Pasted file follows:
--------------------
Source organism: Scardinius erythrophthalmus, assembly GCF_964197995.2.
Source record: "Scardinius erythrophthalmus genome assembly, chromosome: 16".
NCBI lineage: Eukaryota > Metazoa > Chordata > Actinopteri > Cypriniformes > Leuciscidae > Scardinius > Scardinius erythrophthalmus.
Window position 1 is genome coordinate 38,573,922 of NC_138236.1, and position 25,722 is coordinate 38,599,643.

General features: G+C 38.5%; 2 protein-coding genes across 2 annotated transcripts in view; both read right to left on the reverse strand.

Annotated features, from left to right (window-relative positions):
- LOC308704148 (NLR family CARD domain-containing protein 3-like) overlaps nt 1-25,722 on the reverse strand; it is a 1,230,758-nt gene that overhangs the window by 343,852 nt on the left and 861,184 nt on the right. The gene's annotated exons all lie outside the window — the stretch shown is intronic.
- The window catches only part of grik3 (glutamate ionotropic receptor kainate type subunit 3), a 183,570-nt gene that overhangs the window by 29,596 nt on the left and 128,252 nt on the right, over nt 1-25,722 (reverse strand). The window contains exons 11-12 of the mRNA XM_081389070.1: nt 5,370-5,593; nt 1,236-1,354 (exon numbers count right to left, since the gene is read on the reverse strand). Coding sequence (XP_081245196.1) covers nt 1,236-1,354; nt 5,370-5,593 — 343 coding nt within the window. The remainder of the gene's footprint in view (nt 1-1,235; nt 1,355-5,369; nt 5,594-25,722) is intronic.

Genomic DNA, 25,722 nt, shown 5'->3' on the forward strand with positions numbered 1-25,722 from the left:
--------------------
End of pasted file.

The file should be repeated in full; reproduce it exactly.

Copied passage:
Source organism: Scardinius erythrophthalmus, assembly GCF_964197995.2.
Source record: "Scardinius erythrophthalmus genome assembly, chromosome: 16".
NCBI lineage: Eukaryota > Metazoa > Chordata > Actinopteri > Cypriniformes > Leuciscidae > Scardinius > Scardinius erythrophthalmus.
Window position 1 is genome coordinate 38,573,922 of NC_138236.1, and position 25,722 is coordinate 38,599,643.

General features: G+C 38.5%; 2 protein-coding genes across 2 annotated transcripts in view; both read right to left on the reverse strand.

Annotated features, from left to right (window-relative positions):
- LOC308704148 (NLR family CARD domain-containing protein 3-like) overlaps nt 1-25,722 on the reverse strand; it is a 1,230,758-nt gene that overhangs the window by 343,852 nt on the left and 861,184 nt on the right. The gene's annotated exons all lie outside the window — the stretch shown is intronic.
- The window catches only part of grik3 (glutamate ionotropic receptor kainate type subunit 3), a 183,570-nt gene that overhangs the window by 29,596 nt on the left and 128,252 nt on the right, over nt 1-25,722 (reverse strand). The window contains exons 11-12 of the mRNA XM_081389070.1: nt 5,370-5,593; nt 1,236-1,354 (exon numbers count right to left, since the gene is read on the reverse strand). Coding sequence (XP_081245196.1) covers nt 1,236-1,354; nt 5,370-5,593 — 343 coding nt within the window. The remainder of the gene's footprint in view (nt 1-1,235; nt 1,355-5,369; nt 5,594-25,722) is intronic.

Genomic DNA, 25,722 nt, shown 5'->3' on the forward strand with positions numbered 1-25,722 from the left: